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Guinea v. Garrido Food Corp.

United States District Court, E.D. New York

January 11, 2020

ERNESTO VENANCIO GUINEA, Individually and on Behalf of All Others Similarly Situated, Plaintiff,
GARRIDO FOOD CORP. d/b/a IDEAL FOOD BASKET and ANDRES FERREIRA, Jointly and Severally, Defendants.


          Brian M. Cogan U.S.D.J.

         Plaintiff alleges that from approximately February 2011 to March 19, 2019, he was a grocery worker for the defendant corporation, Garrido Food, and that the company is owned or operated by the individual defendant, Andres Ferreira. He claims that defendants failed to pay him a minimum wage for some work periods, and never paid him overtime and spread-of-hours pay, as required by the Fair Labor Standards Act (“FLSA”), 29 U.S.C. § 201 et seq., or corresponding provisions of the New York State Labor Law (“NYLL”), §§ 190 and 650 et seq. The Clerk has entered a default based on both defendants' failure to answer, and before me is plaintiff's motion for a default judgment. The motion is granted.


         According to his complaint and affidavit in support of his motion for a default judgment, plaintiff performed a variety of duties for defendants. He worked primarily as a butcher in the meat department, but he also performed stock and janitorial services. He has more than adequately established that Ferreira had the power to hire, fire, supervise, and set and pay plaintiff's wages.

         Plaintiff has averred with specificity the hours that he worked and the salary he received at each relevant period of time from his commencement of employment. To summarize, from 2011 through 2017, he worked six days per week at eleven hours per day for 66 hours per week. Starting in 2014 and continuing into 2016, he would stay late and do cleaning and other work three days per week for about three hours per night, which brought him up to about 75 hours per week. During 2017 and through most or all of 2018, he worked sixty hours per week, consisting of ten-hour days. In 2019, he worked about 51 hours per week. Even though he rarely took breaks, defendants deducted one hour from his daily wages for breaks.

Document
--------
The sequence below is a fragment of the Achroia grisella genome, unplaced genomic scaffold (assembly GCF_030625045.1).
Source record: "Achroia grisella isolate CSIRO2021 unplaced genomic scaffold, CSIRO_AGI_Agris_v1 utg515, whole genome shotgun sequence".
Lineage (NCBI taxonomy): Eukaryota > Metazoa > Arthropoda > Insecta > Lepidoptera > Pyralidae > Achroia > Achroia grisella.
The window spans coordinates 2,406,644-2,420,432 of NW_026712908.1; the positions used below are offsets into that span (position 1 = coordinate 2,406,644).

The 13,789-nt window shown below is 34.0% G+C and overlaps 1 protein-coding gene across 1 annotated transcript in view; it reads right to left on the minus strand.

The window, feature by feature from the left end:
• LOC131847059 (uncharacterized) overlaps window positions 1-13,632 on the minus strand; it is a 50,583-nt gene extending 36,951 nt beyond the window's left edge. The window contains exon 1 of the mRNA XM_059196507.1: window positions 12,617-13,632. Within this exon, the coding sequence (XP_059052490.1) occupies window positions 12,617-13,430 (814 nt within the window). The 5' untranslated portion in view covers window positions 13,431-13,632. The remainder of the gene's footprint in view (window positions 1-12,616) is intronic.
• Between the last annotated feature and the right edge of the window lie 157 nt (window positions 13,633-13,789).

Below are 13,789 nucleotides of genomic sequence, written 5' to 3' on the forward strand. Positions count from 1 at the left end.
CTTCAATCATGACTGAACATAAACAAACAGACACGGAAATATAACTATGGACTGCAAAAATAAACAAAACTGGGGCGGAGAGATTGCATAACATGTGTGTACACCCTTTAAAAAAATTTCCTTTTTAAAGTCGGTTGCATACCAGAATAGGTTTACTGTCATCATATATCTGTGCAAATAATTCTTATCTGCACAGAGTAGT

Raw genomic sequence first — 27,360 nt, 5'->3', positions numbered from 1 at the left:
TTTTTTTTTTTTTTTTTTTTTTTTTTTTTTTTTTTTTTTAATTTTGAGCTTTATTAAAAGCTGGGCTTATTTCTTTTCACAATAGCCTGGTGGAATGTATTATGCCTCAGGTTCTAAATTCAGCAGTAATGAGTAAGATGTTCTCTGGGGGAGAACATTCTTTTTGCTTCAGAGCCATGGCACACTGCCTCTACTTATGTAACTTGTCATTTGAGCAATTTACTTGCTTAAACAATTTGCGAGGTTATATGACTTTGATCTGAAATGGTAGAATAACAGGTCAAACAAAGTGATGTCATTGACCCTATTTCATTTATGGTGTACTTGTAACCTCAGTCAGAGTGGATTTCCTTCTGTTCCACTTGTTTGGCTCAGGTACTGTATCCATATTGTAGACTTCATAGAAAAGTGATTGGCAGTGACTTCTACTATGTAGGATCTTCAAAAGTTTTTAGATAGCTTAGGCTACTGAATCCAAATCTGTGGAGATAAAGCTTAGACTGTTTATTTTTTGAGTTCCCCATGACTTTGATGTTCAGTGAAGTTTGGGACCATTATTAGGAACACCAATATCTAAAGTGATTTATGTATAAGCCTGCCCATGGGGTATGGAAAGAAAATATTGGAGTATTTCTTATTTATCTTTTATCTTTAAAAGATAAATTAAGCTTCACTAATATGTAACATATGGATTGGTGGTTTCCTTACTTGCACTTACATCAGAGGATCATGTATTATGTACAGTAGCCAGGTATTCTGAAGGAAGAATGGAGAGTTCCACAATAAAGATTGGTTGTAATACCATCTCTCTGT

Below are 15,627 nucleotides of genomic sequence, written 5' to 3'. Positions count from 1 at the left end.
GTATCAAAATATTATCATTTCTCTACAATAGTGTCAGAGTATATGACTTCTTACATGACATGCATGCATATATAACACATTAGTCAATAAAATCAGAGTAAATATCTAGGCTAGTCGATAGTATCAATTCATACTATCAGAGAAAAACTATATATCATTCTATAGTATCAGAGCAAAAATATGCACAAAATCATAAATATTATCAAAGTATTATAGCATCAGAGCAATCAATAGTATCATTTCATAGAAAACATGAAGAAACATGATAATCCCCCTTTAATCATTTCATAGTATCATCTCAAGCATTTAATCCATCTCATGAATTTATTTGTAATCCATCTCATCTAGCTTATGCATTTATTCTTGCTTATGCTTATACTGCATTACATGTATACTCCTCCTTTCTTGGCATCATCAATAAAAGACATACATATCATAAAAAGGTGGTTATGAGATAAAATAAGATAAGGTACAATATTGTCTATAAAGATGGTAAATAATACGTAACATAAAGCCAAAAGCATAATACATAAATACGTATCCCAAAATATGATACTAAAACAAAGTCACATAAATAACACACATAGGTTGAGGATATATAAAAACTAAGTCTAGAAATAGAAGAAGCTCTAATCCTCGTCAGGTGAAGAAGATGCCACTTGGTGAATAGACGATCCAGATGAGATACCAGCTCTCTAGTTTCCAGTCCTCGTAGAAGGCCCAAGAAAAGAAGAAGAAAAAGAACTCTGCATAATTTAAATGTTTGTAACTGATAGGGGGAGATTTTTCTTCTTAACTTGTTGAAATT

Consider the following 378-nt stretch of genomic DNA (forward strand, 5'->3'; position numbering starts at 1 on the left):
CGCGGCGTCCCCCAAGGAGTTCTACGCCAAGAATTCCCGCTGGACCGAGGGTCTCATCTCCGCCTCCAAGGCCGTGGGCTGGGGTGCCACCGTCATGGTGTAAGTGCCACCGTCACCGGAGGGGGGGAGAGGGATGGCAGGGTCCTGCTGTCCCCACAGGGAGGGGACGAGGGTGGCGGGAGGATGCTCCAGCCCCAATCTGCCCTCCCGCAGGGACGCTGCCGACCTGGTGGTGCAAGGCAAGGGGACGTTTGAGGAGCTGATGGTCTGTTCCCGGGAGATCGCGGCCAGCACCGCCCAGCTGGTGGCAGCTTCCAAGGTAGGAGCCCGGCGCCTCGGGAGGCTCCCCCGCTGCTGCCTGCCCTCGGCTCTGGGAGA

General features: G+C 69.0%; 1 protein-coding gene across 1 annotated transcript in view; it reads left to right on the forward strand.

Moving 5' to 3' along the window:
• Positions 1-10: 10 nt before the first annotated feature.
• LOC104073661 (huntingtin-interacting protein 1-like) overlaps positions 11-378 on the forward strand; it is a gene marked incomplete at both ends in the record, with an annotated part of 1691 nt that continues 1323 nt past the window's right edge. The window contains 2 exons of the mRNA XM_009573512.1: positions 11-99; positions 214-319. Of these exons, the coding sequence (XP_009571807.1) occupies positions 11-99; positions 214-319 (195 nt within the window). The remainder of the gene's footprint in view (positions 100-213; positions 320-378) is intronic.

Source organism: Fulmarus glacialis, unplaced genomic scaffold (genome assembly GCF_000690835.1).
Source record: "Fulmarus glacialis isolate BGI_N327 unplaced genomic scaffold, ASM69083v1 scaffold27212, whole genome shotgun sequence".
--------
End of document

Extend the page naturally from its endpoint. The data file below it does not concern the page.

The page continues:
For this work, plaintiff received a flat weekly salary in cash, starting at $280 per week and ultimately increasing to $420 per week by 2018. In 2019, he was paid $15 per hour for every hour worked, regardless of whether it was more or less than 40 hours per work, and it was always more than 40 hours per week. He never received any overtime or spread-of-hours payments, and he was never given any paystub or wage statements.


         It is hornbook law that on a motion for default judgment, the well-pleaded allegations of the complaint pertaining to liability are accepted as true. See Greyhound Exhibitgroup, Inc. v. E.L.U.L. Realty Corp., 973 F.2d 155, 158 (2d Cir. 1992). In the instant case, the complaint's allegations are sufficient to establish liability.